Writing descriptions can be a struggle. Some writers and authors prefer to just write whatever comes to mind and go back and tackle the descriptions during the first wave of edits. It’s not a bad idea and not uncommon.
Getting your vision or idea out onto paper or into a computer is more important. Fine tuning comes during the editing process. You’ve accomplished getting your story on paper. It’s the first wave of edits that you find the most challenging.
As you tackle your manuscript line by line, you realize you’ve been using the same or near same description each time you show an action. And, MS Word only offers a slight synonyms word bank. Now, you’re falling into telling your story instead of showing it and turn to a dictionary website for more words. It happens.
The best way to get out of this funk is to go out and smell the roses. Seriously, get out of the house, take your mind off of your beast of a manuscript, put some decent clothes, take a notebook, and get into your car and go to a mall, park, or public place, and watch how people interact with each other.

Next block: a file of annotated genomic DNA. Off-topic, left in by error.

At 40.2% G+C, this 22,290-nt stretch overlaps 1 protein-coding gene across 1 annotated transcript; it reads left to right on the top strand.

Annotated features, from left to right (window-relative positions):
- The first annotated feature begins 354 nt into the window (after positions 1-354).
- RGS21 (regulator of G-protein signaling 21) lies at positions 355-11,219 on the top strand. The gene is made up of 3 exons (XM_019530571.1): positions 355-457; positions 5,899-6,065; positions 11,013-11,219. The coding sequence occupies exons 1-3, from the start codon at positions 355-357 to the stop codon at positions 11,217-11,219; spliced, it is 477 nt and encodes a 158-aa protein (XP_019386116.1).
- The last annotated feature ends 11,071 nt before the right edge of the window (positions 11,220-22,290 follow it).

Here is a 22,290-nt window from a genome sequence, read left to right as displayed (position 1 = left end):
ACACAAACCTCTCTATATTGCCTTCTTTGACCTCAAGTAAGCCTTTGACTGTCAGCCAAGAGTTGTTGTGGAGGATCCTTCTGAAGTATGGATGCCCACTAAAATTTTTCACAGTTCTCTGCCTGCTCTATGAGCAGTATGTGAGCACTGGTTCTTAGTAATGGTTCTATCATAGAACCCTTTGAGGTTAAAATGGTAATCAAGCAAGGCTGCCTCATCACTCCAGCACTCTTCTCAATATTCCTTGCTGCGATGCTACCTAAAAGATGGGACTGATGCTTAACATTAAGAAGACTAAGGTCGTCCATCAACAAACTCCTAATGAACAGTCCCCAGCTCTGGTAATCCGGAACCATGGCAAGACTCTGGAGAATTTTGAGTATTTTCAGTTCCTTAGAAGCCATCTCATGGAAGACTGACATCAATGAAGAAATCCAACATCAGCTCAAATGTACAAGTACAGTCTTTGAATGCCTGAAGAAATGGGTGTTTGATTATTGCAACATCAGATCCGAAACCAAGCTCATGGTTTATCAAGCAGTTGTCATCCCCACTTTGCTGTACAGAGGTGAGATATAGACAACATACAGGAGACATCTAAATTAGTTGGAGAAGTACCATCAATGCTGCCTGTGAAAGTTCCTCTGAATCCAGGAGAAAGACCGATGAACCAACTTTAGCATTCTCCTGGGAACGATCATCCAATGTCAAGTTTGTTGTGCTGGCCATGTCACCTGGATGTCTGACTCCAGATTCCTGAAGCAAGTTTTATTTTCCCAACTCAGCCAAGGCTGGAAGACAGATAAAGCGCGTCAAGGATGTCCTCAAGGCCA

People watch getting an actual visual works. Watching the way people answer the phone, flick their hair, or get angry at the cashier. Now, the next part is you jotting down all you observe, feel, and witness. (Don’t be creepy about it).
Describe the scene. How does the woman look that rummages her purse for her cell phone? Then take it a step further, how do other customers react or look to the angry man asking for better customer service? If you’re in a park, what facial expression does the man have on his face gazing off into the clouds?
Don’t forget about your environmental factors. You’re not people watching, pay attention to the weather and area. For instance, how the wind graces its presence pushing the burnt color leaf across a nearby pond or the sun fulfilling its duty in chasing the moon ‘til it’s out of sight.
The only added thing you may want to consider is keeping a pocket dictionary or dictionary app on your phone to look up some synonyms. If you’re an author or writer try this exercise the next time you’re stuck.